Patent Citations
Cited PatentFiling datePublication dateApplicantTitle
US4633255 *May 16, 1983Dec 30, 1986The United States Of America As Represented By The Secretary Of The NavyMethod for sea surface high frequency radar cross-section estimation using Dopler spectral properties
US4728952 *Dec 21, 1984Mar 1, 1988Thomson-CsfRadar echo discriminating device
US4933678 *May 30, 1989Jun 12, 1990The United States Of America As Represented By The Secretary Of The InteriorMethod of detecting oil spills at sea using a shipborne navigational radar
US5177487 *Jan 22, 1991Jan 5, 1993Westinghouse Electric Corp.Sea velocity evaluator
US5264852 *Jan 22, 1992Nov 23, 1993Alcatel EspaceSatellite equipment for measuring the backscatter coefficient of the sea
WO1992021041A1 *May 15, 1992Nov 26, 1992The Commonwealth Of AustraliaOceanographic and meteorological data
Non-Patent Citations
Reference
1 *Anderson S. J., Radar International Confernece, Oct. 19 21, 1987, pp. 609 612.
2Anderson S. J., Radar International Confernece, Oct. 19-21, 1987, pp. 609-612.
3LeMehaute et al., "Dynamic Interaction of Intense Rain with Water Waves", Journal of Physical Oceanography, Dec. 1990, pp. 1815-1812.
4 *LeMehaute et al., Dynamic Interaction of Intense Rain with Water Waves , Journal of Physical Oceanography, Dec. 1990, pp. 1815 1812.
5Ligthart et al., "An X-band solid-state FM-CW weather radar", IEE Proceedings, Dec. 1990, pp. 418-426.
6 *Ligthart et al., An X band solid state FM CW weather radar , IEE Proceedings, Dec. 1990, pp. 418 426.
7Manton, M. J. "On the Attenuation of Sea Waves by Rain", Geophysical Field Dynamics, 1973, pp. 249-260.
8 *Manton, M. J. On the Attenuation of Sea Waves by Rain , Geophysical Field Dynamics, 1973, pp. 249 260.
9Nystuen, Jeffrey A., "A Note on the Attenuation of Surface Gravity Waves by Rainfall", Journal of Geophysical Research, Oct. 15, 1990, pp. 18.353-18.355.
10 *Nystuen, Jeffrey A., A Note on the Attenuation of Surface Gravity Waves by Rainfall , Journal of Geophysical Research, Oct. 15, 1990, pp. 18.353 18.355.
11 *Reynodls, Osborne, Papers on Mechanical and Physical Subjects, Waves, Cambridge: at the University Press, 1990, vol. 1, 15, pp. 86 88.
12Reynodls, Osborne, Papers on Mechanical and Physical Subjects, Waves, Cambridge: at the University Press, 1990, vol. 1, 15, pp. 86-88.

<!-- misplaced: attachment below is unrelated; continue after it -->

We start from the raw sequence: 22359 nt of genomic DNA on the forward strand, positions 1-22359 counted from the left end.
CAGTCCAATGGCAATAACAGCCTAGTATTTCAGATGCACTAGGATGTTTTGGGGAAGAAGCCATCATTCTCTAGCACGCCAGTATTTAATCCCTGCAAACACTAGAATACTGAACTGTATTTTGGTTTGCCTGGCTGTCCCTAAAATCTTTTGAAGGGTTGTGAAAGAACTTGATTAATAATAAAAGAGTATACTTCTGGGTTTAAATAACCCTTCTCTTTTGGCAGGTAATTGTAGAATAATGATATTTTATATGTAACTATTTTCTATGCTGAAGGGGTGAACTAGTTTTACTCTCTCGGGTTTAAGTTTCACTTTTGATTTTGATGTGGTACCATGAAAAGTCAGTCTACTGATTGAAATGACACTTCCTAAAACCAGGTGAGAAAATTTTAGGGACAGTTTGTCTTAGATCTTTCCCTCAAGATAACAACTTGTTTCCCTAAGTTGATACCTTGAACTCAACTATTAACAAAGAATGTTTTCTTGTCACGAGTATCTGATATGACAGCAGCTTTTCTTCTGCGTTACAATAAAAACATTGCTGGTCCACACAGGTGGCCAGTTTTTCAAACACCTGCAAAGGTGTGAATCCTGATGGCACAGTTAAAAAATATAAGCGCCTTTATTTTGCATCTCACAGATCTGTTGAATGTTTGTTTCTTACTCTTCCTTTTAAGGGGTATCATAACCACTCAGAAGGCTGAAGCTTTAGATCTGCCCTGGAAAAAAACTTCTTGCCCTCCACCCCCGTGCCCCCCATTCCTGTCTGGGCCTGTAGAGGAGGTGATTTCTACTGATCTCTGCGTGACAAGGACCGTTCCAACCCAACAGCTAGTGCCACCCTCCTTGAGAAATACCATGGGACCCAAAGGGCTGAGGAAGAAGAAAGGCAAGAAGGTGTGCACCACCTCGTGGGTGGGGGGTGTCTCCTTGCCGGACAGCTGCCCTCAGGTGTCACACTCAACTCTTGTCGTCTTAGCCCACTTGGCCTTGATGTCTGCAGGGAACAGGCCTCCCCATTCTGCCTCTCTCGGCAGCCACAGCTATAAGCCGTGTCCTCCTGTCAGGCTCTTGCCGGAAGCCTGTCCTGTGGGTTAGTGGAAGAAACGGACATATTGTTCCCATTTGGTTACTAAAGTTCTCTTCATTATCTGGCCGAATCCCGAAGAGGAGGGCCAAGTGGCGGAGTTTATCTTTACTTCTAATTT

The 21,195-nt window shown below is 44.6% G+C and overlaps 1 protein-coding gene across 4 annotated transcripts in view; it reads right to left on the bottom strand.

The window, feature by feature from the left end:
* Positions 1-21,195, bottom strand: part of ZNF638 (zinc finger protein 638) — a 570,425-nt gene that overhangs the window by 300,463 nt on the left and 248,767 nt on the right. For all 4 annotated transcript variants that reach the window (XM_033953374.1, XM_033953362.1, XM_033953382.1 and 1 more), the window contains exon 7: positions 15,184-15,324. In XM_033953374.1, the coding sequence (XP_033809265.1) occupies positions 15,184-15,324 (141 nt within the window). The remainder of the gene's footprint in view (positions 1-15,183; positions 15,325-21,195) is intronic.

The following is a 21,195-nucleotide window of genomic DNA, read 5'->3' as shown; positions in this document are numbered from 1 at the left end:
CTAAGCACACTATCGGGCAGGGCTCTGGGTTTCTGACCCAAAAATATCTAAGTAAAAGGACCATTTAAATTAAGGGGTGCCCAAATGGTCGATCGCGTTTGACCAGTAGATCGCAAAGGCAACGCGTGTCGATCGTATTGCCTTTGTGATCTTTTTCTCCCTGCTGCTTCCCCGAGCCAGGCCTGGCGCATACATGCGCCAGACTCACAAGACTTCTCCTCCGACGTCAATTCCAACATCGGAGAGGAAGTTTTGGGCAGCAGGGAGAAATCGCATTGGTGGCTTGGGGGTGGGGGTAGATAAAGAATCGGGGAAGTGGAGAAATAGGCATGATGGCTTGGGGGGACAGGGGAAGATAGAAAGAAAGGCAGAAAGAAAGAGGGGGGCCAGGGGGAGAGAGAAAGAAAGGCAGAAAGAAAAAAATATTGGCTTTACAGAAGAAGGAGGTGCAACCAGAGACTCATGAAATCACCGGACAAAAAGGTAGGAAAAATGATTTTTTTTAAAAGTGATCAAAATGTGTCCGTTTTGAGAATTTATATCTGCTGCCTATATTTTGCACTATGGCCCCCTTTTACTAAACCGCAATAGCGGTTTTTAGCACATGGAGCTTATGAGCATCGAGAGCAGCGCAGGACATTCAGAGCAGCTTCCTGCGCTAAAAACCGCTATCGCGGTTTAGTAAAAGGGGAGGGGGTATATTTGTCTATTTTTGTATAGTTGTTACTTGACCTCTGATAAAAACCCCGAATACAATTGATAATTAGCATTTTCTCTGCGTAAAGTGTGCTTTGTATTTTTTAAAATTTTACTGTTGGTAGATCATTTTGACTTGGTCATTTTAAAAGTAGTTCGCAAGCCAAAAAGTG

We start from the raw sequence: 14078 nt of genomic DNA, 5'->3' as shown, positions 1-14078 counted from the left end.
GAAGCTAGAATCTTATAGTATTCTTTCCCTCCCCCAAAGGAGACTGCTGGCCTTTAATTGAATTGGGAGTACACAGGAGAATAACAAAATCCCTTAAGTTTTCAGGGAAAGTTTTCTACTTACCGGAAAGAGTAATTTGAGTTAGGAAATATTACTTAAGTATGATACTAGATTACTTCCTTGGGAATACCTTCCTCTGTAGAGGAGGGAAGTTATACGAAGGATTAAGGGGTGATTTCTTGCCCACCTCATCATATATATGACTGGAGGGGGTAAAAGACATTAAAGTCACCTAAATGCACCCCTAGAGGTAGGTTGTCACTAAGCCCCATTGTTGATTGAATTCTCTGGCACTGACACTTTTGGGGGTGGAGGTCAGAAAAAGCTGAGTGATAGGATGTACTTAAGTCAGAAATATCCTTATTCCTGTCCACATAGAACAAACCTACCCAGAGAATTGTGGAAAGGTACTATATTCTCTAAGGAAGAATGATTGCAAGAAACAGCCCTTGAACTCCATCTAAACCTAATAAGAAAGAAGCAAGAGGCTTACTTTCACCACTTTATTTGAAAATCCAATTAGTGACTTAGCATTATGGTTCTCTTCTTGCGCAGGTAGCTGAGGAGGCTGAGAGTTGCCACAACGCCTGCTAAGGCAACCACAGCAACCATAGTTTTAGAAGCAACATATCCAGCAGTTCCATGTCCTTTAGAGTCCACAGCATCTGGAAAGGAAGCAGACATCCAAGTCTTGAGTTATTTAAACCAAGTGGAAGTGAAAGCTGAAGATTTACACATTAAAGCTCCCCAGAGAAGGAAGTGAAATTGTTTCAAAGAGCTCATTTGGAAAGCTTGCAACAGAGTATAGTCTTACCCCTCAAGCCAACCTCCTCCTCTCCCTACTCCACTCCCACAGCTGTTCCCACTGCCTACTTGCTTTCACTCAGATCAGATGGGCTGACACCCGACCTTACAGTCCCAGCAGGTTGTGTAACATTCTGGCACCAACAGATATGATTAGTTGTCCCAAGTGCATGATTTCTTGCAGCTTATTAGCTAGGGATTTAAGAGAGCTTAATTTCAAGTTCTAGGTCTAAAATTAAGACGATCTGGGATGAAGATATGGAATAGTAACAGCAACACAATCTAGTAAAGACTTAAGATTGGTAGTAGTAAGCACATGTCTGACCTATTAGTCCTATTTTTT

13Russchenberge et al., "Combined Doppler and Polarimetric Radar Measurements of Precipitation", Remote Sensing Science for the Nineties, May 20-24, 1990, 10th Annual International Geoscience & Remote Sensing Symposium, pp. 1037-1040.
14 *Russchenberge et al., Combined Doppler and Polarimetric Radar Measurements of Precipitation , Remote Sensing Science for the Nineties, May 20 24, 1990, 10th Annual International Geoscience & Remote Sensing Symposium, pp. 1037 1040.
Referenced by
Citing PatentFiling datePublication dateApplicantTitle
US5808741 *Jun 26, 1996Sep 15, 1998The United States Of America As Represented By The Secretary Of The NavyMethod for remotely determining sea surface roughness and wind speed at a water surface
US5839089 *Oct 20, 1995Nov 17, 1998Kabushiki Kaisha ToshibaThunder cloud observation system
US7808426 *May 5, 2008Oct 5, 2010The United States Of America As Represented By The Secretary Of The NavyRemote sensing of wave heights using a broadband radar arrangement
US8264395 *Feb 4, 2010Sep 11, 2012Furuno Electric Company, LimitedRadar device and rain/snow area detecting device
US20100207809 *Feb 4, 2010Aug 19, 2010Takumi FujikawaRadar device and rain/snow area detecting device
CN103616690A *Dec 11, 2013Mar 5, 2014哈尔滨工业大学Sea surface wind direction extraction method based on ship-borne high-frequency ground wave beyond visual range radar
Classifications
U.S. Classification342/26.00D
International ClassificationG01S13/02, G01S13/95
Cooperative ClassificationG01S13/951, G01S13/0218
European ClassificationG01S13/95A, G01S13/02H
Legal Events
DateCodeEventDescription
Jan 5, 1994ASAssignment
Owner name: COMMONWEALTH OF AUSTRALIA, THE, AUSTRALIA
Free format text: ASSIGNMENT OF ASSIGNORS INTEREST;ASSIGNOR:ANDERSON, STUART JOHN;REEL/FRAME:006951/0660
Effective date: 19931129
Feb 23, 1999REMIMaintenance fee reminder mailed
Aug 1, 1999LAPSLapse for failure to pay maintenance fees
Oct 12, 1999FPExpired due to failure to pay maintenance fee
Effective date: 19990801